This tour shows a high-level overview of the collection of user-interface components and tools that you can use to access and perform geocoding functionality.
Geocoding functions available in ArcCatalog and the Catalog window in ArcMap
Geocoding functions that are available on the workspace context menu in ArcCatalog are also available through the ArcMap Catalog window. For example, the two graphics below show that you can access the Geocode Addresses function from either application.
Menu commands for creating new address locators
If you want to geocode addresses using your own reference data, such as parcel or street centerline data that contains the address attributes, you can create an address locator or composite address locator by right-clicking a folder (or inside a folder), pointing to New, and clicking either Address Locator or Composite Address Locator.
The Geocoding toolbar in ArcMap contains tools you can use to perform geocoding tasks and show the results on the map.
You can use the Manage Address Locators list to add address locators to the map or choose an address locator in the list to make it active. This list also displays address locators that are available by default when you start ArcMap or open a new map document. However, a connection to the Internet is required to use the ArcGIS Online locators. In ArcMap, all of the locators published in your portal will display by default as long as you are signed in to that portal. The Address Input text box allows you to enter and find addresses in a single-line format. You can enable the Address Inspector tool and click on the map to discover the nearest address. The Geocode Addresses button allows you to convert a table of addresses into features on the map, and the Review/Rematch Addresses button helps you inspect and relocate the resulting features of a geocoding operation and interactively match addresses that couldn't be located.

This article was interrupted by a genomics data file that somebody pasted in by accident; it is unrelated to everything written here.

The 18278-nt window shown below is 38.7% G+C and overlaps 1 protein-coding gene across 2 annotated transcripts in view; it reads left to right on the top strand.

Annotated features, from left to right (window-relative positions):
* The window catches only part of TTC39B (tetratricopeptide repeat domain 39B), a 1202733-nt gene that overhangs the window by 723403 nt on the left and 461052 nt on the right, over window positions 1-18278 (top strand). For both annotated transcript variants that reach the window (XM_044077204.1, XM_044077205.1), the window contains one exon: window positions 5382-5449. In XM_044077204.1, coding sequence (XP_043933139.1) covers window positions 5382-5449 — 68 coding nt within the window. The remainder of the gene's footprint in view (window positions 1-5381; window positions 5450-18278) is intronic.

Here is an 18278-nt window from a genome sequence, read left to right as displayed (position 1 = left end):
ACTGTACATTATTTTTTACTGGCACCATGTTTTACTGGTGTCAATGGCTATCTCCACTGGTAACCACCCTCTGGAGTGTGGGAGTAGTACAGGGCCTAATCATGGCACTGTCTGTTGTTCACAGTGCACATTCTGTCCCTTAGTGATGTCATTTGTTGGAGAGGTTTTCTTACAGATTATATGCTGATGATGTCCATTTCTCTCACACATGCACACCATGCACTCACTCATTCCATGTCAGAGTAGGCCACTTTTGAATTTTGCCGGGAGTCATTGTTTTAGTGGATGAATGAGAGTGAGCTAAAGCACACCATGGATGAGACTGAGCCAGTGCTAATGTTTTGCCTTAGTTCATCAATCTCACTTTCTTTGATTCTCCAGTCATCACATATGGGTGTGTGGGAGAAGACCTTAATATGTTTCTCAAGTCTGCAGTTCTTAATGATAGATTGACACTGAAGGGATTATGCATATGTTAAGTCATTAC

The Geocoding toolbar may not be visible when you open ArcMap. Click Customize > Toolbars > Geocoding to make it visible.
Find dialog box
The Find button on the ArcMap Tools toolbar opens the Find dialog box. The Locations tab on the dialog box allows you to find locations for addresses, places, or coordinates. It also allows you to review the details of the best candidates and determine why an address is not matched perfectly—that is, why it has a score below 100.
Geocode Addresses dialog box
Addresses such as customer or homeowner addresses can be stored as records in a table. To geocode the table of addresses in batch mode, click the Geocode Addresses button on the Geocoding toolbar to open the Geocode Addresses dialog box. Once you set and verify all the properties in the dialog box and click OK, the results are generated and stored as a geocoded point feature class.
Interactive Rematch dialog box
After a table of addresses is geocoded and saved in a geocoded feature class, you may need to review matched addresses or geocode ones that went unmatched. When the geocoded feature class is added to the map, the Review/Rematch Addresses button on the Geocoding toolbar is enabled. Clicking the button opens the Interactive Rematch dialog box, where you can review and select records to rematch.
Sharing and publishing address locators
Address locators can be shared as locator packages or geocode services.
A locator package may contain one locator or a composite locator along with its participating locators packaged into one convenient, portable file (.gcpk). Locator packages can be used for easy sharing of locators between colleagues in a work group, across departments in an organization through file transfer, or with any other ArcGIS users via ArcGIS Online.
Sharing your locator as a geocode service is the way that you make geocoding available to the web using ArcGIS. Once an address locator is created, the locator can be published as a geocode service on ArcGIS for Server.
Geocoding includes various geoprocessing tools to create and maintain address locators, geocode addresses, and find addresses for point locations. The tools can be used one at a time or chained together in a model or a script.